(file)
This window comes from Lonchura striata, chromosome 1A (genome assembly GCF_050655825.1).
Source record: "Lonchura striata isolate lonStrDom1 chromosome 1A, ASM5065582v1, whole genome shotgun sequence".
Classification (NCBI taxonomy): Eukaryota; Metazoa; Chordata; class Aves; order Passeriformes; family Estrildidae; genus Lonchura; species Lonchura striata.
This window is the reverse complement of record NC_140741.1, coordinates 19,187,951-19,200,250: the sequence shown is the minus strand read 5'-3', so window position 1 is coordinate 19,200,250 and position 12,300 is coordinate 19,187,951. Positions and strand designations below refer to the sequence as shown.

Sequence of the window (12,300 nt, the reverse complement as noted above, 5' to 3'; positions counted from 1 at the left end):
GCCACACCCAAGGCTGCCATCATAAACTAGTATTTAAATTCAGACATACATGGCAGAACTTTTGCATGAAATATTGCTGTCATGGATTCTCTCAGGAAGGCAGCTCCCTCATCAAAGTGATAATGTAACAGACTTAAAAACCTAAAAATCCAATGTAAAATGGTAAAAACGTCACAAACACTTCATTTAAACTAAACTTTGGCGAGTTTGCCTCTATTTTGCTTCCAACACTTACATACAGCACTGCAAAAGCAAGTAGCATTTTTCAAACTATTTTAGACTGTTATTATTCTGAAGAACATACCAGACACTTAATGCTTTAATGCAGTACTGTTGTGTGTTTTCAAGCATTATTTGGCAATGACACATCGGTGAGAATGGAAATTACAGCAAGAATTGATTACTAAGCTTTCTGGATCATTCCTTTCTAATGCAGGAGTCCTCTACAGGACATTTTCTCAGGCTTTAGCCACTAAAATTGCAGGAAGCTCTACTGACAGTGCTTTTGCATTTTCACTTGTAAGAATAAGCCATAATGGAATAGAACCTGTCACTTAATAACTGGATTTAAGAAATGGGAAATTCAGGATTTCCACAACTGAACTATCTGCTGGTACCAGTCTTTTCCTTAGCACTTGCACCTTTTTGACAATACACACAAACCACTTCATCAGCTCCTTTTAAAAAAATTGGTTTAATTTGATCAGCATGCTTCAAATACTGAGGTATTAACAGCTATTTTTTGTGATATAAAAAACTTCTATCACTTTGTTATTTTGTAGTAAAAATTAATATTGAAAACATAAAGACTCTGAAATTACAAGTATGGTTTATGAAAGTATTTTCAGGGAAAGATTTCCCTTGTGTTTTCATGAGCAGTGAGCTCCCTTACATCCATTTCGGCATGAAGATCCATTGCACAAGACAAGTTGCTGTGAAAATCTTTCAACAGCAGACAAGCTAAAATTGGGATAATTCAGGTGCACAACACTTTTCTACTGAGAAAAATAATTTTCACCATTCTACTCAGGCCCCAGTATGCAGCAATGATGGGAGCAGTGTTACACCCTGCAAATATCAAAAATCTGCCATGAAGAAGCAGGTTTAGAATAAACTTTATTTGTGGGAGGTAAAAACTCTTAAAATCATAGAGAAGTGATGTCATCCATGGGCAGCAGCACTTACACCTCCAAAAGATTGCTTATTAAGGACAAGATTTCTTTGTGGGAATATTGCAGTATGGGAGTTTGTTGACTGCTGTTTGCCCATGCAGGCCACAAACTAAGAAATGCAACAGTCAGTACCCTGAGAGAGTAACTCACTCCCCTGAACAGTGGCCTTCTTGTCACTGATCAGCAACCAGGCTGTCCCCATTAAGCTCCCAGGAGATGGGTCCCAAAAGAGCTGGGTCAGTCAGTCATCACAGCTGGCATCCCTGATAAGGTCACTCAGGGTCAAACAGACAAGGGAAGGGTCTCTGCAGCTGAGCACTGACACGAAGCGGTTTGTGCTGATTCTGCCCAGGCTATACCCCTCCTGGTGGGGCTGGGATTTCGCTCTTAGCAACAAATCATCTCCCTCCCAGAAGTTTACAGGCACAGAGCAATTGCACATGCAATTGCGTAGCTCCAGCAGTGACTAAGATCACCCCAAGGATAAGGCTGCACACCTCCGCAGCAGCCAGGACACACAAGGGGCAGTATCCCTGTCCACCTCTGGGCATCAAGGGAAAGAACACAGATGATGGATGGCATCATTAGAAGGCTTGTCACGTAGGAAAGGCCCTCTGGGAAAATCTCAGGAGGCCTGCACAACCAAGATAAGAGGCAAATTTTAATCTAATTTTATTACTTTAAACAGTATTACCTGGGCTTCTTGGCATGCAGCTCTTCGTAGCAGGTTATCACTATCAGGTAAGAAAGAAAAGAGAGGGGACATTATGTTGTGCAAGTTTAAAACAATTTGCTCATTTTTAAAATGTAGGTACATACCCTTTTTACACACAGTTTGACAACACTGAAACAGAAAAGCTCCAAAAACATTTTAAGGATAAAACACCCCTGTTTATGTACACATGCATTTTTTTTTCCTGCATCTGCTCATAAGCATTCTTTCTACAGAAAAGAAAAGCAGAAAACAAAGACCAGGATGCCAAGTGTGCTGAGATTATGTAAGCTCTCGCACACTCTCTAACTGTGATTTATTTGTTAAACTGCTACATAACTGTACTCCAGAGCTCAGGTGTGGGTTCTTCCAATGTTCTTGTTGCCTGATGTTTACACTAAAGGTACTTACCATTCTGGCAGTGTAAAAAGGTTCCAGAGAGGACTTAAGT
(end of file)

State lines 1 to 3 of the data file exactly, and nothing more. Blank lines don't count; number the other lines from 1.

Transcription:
This window comes from Lonchura striata, chromosome 1A (genome assembly GCF_050655825.1).
Source record: "Lonchura striata isolate lonStrDom1 chromosome 1A, ASM5065582v1, whole genome shotgun sequence".
Classification (NCBI taxonomy): Eukaryota; Metazoa; Chordata; class Aves; order Passeriformes; family Estrildidae; genus Lonchura; species Lonchura striata.